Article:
Fun Times in Turkey
The Air Force transferred the family to Karamursel Turkey in April 1975. Twenty-four hours after leaving our home in Valdosta Georgia we arrived in Istanbul Turkey. From there we took a two hour ferry ride across the Black Sea to Yolava. Garry’s OIC picked us up at the port and drove another hour to Karamurel Air Force Base.
To say I had culture shock was putting it mildly. Immediately after getting off the plane I was hit with the sights, sounds, and smells of this strange backwards country. It didn’t get much better after checking in at the base’s temporary lodging. The rooms were old and furnished with the bare necessities . It did have indoor plumbing, but no bath tub. Lorrie and Larry were young and still took tub baths. The shower would have to do. After getting them undressed and in the shower, we discovered there wasn’t any wash cloths. I went to the front desk to get them, and they had no clue what wash cloths were. So they cleaned up the best they could using soap and their hands for wash cloths.
The next day we were assigned permanent houseing. It was a modern two story townhouse. It had three bedrooms and two baths. The same day part of our household goods were delivered. It was beginning to look more like home. Yeah, we finally had wash cloths.
In the beginning the reality of living in a foreign country seamed too much to bare. I didn’t think I would adjust to this place so far from home. I cried day and night for the first month . I missed the life we had left behind in Georgia. I begged Garry to send me and the kids back. After a few long painful months, I stuck it out and actually grew quite fond of this place called Turkey.
Every day I discovered things about our new home that took a lot of getting used to. First of all there was no need to have shipped the big 27 Inch color console T. V. They didn’t have a T.V. station on base, and had no reception to any of the local stations. Every night we rode our bikes to the rec center to watch T.V. flicks. The most popular T.V. show at that time was Mash. We never watched Mash back home, so each show was new to us. We saw every episodes since the start of the show. I can not remember them playing any other programs, except for the occasional football game. One time they showed the Superbowel in July. There wasn’t too much suspense on who was going to win the game. That did keep the gambling down to a minimum.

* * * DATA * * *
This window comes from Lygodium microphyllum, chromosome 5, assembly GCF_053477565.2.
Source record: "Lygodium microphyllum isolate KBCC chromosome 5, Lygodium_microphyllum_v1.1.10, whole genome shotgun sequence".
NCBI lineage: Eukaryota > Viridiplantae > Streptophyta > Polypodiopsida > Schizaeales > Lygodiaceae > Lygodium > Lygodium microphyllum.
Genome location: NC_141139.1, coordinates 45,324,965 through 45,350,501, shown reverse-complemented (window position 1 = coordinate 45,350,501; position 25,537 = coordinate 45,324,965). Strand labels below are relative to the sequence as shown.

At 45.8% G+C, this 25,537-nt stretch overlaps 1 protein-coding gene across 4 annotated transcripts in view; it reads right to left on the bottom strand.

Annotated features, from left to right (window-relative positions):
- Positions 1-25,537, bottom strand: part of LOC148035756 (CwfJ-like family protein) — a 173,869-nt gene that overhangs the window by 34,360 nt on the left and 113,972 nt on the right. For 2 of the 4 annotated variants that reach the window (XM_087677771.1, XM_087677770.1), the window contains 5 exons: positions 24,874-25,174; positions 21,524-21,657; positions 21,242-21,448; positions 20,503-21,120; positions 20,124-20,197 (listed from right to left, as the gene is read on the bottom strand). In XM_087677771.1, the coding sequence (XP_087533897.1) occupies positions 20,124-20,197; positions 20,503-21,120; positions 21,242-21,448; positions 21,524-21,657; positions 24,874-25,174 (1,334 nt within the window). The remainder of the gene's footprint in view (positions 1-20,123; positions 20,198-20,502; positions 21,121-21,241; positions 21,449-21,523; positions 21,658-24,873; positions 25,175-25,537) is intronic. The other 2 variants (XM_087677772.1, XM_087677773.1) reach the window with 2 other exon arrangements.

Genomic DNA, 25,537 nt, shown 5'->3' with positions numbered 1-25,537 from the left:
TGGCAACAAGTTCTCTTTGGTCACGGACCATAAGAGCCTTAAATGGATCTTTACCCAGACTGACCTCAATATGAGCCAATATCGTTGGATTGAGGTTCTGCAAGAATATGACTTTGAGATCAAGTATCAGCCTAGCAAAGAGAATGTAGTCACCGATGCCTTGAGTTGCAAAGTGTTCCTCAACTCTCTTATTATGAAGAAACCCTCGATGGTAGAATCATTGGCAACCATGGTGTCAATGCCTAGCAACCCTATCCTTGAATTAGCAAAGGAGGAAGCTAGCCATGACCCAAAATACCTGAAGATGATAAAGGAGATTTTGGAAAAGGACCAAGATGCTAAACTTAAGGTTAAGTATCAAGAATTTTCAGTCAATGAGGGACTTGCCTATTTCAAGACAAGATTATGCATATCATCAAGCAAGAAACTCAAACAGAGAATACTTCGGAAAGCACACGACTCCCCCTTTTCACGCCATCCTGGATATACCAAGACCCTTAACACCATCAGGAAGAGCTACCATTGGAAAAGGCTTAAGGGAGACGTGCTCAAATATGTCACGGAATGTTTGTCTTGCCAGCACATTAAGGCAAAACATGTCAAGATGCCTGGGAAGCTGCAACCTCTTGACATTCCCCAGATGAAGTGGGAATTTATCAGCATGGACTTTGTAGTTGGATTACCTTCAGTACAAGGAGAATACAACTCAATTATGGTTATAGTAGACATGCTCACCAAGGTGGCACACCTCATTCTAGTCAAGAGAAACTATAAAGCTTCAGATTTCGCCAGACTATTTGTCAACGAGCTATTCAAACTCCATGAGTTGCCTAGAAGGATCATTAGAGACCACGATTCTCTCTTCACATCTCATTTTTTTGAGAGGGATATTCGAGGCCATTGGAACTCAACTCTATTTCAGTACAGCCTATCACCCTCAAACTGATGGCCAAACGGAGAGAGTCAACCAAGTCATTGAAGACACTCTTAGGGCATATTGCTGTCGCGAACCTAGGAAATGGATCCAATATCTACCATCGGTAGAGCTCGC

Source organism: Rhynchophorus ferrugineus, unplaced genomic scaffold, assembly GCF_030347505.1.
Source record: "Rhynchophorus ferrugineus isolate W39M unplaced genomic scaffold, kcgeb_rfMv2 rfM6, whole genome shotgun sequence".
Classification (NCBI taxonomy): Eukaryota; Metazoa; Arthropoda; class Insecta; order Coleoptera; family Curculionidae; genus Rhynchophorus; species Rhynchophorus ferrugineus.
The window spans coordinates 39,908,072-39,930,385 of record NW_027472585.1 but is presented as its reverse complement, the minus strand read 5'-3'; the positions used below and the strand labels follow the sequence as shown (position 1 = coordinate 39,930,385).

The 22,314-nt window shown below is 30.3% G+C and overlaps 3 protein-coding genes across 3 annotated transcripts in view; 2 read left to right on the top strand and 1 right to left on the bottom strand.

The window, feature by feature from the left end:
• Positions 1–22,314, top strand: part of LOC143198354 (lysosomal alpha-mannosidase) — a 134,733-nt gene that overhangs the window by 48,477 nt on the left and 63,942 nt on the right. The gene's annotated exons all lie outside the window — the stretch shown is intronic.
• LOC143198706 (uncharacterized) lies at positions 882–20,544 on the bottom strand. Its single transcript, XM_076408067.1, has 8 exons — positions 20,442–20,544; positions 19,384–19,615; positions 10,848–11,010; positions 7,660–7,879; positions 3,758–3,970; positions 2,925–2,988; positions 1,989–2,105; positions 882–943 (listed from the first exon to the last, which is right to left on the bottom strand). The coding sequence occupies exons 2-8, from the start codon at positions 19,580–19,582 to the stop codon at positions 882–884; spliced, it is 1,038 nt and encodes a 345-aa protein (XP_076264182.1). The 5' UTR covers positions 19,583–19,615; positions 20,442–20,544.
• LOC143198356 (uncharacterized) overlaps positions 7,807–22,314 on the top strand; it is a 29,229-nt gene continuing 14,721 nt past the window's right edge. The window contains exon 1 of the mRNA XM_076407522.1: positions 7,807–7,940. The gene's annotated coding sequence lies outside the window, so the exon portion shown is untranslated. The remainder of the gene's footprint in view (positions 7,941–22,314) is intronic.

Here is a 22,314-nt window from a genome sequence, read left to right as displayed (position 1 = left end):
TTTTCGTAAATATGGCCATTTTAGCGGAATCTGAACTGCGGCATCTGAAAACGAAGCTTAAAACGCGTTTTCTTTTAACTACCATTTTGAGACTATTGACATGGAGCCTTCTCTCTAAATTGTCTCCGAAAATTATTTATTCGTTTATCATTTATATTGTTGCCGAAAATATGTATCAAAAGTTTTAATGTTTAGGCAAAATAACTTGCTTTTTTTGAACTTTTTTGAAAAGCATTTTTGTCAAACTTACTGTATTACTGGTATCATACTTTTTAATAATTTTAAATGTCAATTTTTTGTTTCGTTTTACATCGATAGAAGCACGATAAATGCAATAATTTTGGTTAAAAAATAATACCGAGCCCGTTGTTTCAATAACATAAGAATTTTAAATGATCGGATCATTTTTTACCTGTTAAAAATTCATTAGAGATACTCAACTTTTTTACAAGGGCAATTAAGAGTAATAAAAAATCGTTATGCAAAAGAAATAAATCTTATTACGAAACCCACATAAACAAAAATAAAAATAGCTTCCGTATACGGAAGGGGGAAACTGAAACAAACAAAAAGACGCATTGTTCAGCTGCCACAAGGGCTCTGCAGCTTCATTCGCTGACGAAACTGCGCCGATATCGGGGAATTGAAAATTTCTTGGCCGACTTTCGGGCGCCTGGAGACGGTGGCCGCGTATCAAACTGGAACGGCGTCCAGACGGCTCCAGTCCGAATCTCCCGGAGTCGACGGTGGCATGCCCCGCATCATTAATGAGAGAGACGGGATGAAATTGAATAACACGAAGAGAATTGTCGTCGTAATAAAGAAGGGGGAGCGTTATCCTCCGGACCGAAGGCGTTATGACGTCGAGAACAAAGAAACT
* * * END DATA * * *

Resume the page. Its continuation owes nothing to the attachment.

Our only means of communications with the rest of the world , other than the telephone, was through the Armed Force radio. At noon and 6 P.M. they played the news over loud speakers near the Base Exchange and dining hall. That is where I first heard the sad news of Elvis Presley dying.
The entire time we lived in Turkey we didn’t own a car. We rode our bikes everywhere, including the commissary . We bought a little pull cart and attached it to the back of our bike to haul the groceries home. All the groceries were flown in from the states. Meats, milk, and bread were shipped frozen . When you freeze milk and bread the texture and overall quality changes. That made us appreciate and miss everything we had left back home.
During our stay we keep busy doing things together as a family. Garry and I coached T-Ball for two years. We didn’t have a clue on how to coach, but neither did any of the other coaches. I think we even won a few games.
Lorrie took belly dancing and modern dance at the rec center. She was so good ,she was asked to dance in the adult performances. I went to a local village and bought the fine sheer material and gold trim to make her costum. Both the outfit and my baby girl was beautiful.
Garry took several photography classed on base. He not only learned the fundamentals of photography but also how to develop 35 mm film. He became very good at taking and processing black and white pictures. I was asked several times to model for the class. That was so much fun. Those were the days when all my body parts were where they should be.
Both children loved going to the youth center. One Halloween they attended a costume party. Lorrie went as a gypsy, and Larry and Abe dressed up as girls. They wore Lorries’ dresses, with matching hats and purses. To complete the look, they wore eye makeup and red lipstick. They sure made pretty little girls, in fact they took first place in the costume party.
The schools had a Turkish culture club. The kids and us traveled all over Turkey visiting the many historical sights. (the city of Troy, Bursa, a Turkish Coke factory to name a few)- We also took a Turkish language class. The kids picked up the language faster than us. One day I was shopping at a local market and asked for on kilo of carrots. The Turk keep telling me no not on. They were right of course. On kilos of carrots would have been over twenty pounds.